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Recent POD questions

If there is no estate property, meaning there is no probate

if there is no estate property, meaning there is no probate property, does an inheritance return still has to be filed?JA: Okay, I'll connect you to the Estate Lawyer to discuss this further with you. Before I do, is there anything else you want the lawyer to know?Customer: the property is not probate because it was given to someone in an irrevocable trust; the decedent only had joint bank accounts where there are 2 people on the account were both can deposit funds, withdraw funds, etc.

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RayAnswers

Lawyer

Doctoral Degree

37,794 satisfied customers
I will have heirs in the USA and in Italy. Can I use

I will have heirs in the USA and in Italy. Can I use Distributions on Death for those in the U.S. and a will for those in Italy, or do d.o.d. presume their is no will?JA: Since estate law varies from place to place, can you tell me what state this is in?Customer: Texas, HoustonJA: Has anything been filed or reported?Customer: NoJA: Anything else you want the lawyer to know before I connect you?Customer: I have no real property and no children. Heirs are all nieces and nephews

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Law Educator, Esq.

Attorney At Law

Doctoral Degree

110,922 satisfied customers
This question is for an estate lawyer. My father wants to

This question is for an estate lawyer.My father wants to leave everything to me, and nothing to my brother. He wants to know what is the easiest way to do it avoiding any probate?We live in Florida and he has his condo which is worth about 300k. He has about $100k in the bank, and also has about $400k invested in gold.

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Barrister

Attorney/Landlord/Realtor

Doctoral Degree

49,142 satisfied customers
Barrister: Evil sister case here. Well, I am awaiting my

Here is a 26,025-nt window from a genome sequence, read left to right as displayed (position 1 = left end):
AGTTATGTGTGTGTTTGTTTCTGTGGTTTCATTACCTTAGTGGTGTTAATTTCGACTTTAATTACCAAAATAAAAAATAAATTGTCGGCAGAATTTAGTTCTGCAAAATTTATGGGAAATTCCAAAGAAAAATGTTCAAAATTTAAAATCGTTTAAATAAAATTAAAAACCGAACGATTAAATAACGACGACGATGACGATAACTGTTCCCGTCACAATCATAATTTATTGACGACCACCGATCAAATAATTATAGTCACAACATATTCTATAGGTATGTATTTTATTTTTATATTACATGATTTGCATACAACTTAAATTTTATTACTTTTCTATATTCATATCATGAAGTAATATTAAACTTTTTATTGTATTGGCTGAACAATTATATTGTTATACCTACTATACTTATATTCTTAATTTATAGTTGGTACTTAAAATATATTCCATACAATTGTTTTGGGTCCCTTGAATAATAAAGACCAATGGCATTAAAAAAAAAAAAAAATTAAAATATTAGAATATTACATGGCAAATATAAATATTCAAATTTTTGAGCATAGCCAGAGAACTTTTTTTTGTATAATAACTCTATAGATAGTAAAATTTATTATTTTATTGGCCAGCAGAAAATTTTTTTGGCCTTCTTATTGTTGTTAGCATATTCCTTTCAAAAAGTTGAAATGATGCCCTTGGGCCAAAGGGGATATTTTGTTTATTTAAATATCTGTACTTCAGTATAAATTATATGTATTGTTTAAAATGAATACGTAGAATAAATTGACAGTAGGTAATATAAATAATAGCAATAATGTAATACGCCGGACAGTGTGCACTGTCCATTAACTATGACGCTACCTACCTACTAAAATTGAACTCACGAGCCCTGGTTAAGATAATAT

Hi Barrister: Evil sister case here. Well, I am awaiting my kids' statement from October on their last transfer of distribution to their accounts just to make sure it was sent before I sent evil sister the beneficiary form I have done. I have finished it for all 4 kids and to seal it better will have them notarize it. I have also written a letter for each of them to sign to attach to the form stating to her that she is obstructing the trust etc, by not providing them a bene form as requested for their vested accounts and that they can't be divested and that the triggering event which was death to dissolve the trust has occurred. The letter also states that legal counsel was sought in this matter and that siblings/beneficiaries will sue her personally should any one beneficiary pass away before age 30 to avoid her giving their share to anyone not specified. I will be having the kids notarize it soon and mail it. As for a will for them, (the bene trumps the will), I am still working on that, but she does not need to know that. I need answers from all kids on certain matters before putting each together and that is taking time, but in the meantime I am at least securing their inheritance with the bene form intent that she has denied and other accounts they have I am making sure they are doing POD on them (another child has a few dollars from a settlement) and an older independent child has a career etc and I have advised him the importance of making sure his retirement and life policies have bene forms etc and he owns no real estate yet. Which brings me to my question really after you can of course let me know if I am on track with the above.So, for myself, I have this question. My spouse and I have a trust. I have funded the trust with some accounts, and real estate. Life policies and retirement accts have beneficiary forms done from which I understand avoids probate, and for other accounts such as banks accts and investment funds. My question is this: Since I can assign bene forms for these accounts to avoid probate, does it still cause a problem if I am saying I do not want a beneficiary to receive monies until they are 30 unless for certain reasons? What I am saying is: If I put in my trust that they are not to receive their monies or at least a large percentage until age 30, will these POD beneficiary forms ignore that and just send my kids the money from a certain account because I filled out the POD and the executor has no say? I have found that many of these brokerage account firms make it easy to do POD etc instead of putting the account in the trust name which believe it or not, they put you through a lot more paperwork than you could believe. I currently have one firm where the account has it in the Trust name, and am doing another, but some are POD/TOD. I do know that avoid probate, just wondering if they get the money right away despite what I write in the trust. Wouldn't the executor be contacting these firms and saying how it goes (to transfer money to the estate in the beneficiaries names to be held?) I hope so. If not, I will I guess figure it out or not worry about it knowing that all real estate and some monies are in trust name, and maybe they will get some up front and not the rest for a while. (I plan on living long LOL). So please let me know how I am doing with evil sister and my question for my self. Thanks